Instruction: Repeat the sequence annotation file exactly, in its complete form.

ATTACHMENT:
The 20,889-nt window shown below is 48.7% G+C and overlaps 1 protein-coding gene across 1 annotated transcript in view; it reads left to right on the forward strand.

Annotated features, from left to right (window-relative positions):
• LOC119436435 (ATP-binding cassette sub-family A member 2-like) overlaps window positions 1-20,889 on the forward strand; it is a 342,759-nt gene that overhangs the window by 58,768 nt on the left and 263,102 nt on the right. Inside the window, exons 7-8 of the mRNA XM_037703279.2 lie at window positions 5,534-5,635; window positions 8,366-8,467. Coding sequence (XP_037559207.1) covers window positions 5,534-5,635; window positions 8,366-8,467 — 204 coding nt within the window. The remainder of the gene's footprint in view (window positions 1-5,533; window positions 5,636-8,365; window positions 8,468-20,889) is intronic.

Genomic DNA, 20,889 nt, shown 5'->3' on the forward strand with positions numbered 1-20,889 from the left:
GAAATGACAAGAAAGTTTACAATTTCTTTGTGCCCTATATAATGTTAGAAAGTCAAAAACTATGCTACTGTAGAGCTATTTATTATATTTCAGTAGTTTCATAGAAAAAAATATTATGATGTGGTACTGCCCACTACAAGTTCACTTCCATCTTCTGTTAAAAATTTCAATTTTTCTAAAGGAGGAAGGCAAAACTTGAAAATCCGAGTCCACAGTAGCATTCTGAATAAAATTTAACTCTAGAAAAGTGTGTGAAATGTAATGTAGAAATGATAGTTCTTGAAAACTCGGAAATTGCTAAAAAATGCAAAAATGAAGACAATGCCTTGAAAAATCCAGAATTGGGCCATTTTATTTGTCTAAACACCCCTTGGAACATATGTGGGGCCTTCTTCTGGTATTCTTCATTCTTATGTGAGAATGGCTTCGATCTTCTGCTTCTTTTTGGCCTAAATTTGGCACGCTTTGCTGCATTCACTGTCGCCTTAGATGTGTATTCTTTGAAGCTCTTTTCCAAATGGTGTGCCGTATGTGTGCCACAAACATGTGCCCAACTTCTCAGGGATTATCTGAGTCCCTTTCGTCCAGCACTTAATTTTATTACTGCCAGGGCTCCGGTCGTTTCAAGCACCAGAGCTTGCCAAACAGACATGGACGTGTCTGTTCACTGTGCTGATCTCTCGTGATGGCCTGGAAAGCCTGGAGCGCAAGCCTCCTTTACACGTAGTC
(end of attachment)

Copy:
The 20,889-nt window shown below is 48.7% G+C and overlaps 1 protein-coding gene across 1 annotated transcript in view; it reads left to right on the forward strand.

Annotated features, from left to right (window-relative positions):
• LOC119436435 (ATP-binding cassette sub-family A member 2-like) overlaps window positions 1-20,889 on the forward strand; it is a 342,759-nt gene that overhangs the window by 58,768 nt on the left and 263,102 nt on the right. Inside the window, exons 7-8 of the mRNA XM_037703279.2 lie at window positions 5,534-5,635; window positions 8,366-8,467. Coding sequence (XP_037559207.1) covers window positions 5,534-5,635; window positions 8,366-8,467 — 204 coding nt within the window. The remainder of the gene's footprint in view (window positions 1-5,533; window positions 5,636-8,365; window positions 8,468-20,889) is intronic.

Genomic DNA, 20,889 nt, shown 5'->3' on the forward strand with positions numbered 1-20,889 from the left:
GAAATGACAAGAAAGTTTACAATTTCTTTGTGCCCTATATAATGTTAGAAAGTCAAAAACTATGCTACTGTAGAGCTATTTATTATATTTCAGTAGTTTCATAGAAAAAAATATTATGATGTGGTACTGCCCACTACAAGTTCACTTCCATCTTCTGTTAAAAATTTCAATTTTTCTAAAGGAGGAAGGCAAAACTTGAAAATCCGAGTCCACAGTAGCATTCTGAATAAAATTTAACTCTAGAAAAGTGTGTGAAATGTAATGTAGAAATGATAGTTCTTGAAAACTCGGAAATTGCTAAAAAATGCAAAAATGAAGACAATGCCTTGAAAAATCCAGAATTGGGCCATTTTATTTGTCTAAACACCCCTTGGAACATATGTGGGGCCTTCTTCTGGTATTCTTCATTCTTATGTGAGAATGGCTTCGATCTTCTGCTTCTTTTTGGCCTAAATTTGGCACGCTTTGCTGCATTCACTGTCGCCTTAGATGTGTATTCTTTGAAGCTCTTTTCCAAATGGTGTGCCGTATGTGTGCCACAAACATGTGCCCAACTTCTCAGGGATTATCTGAGTCCCTTTCGTCCAGCACTTAATTTTATTACTGCCAGGGCTCCGGTCGTTTCAAGCACCAGAGCTTGCCAAACAGACATGGACGTGTCTGTTCACTGTGCTGATCTCTCGTGATGGCCTGGAAAGCCTGGAGCGCAAGCCTCCTTTACACGTAGTC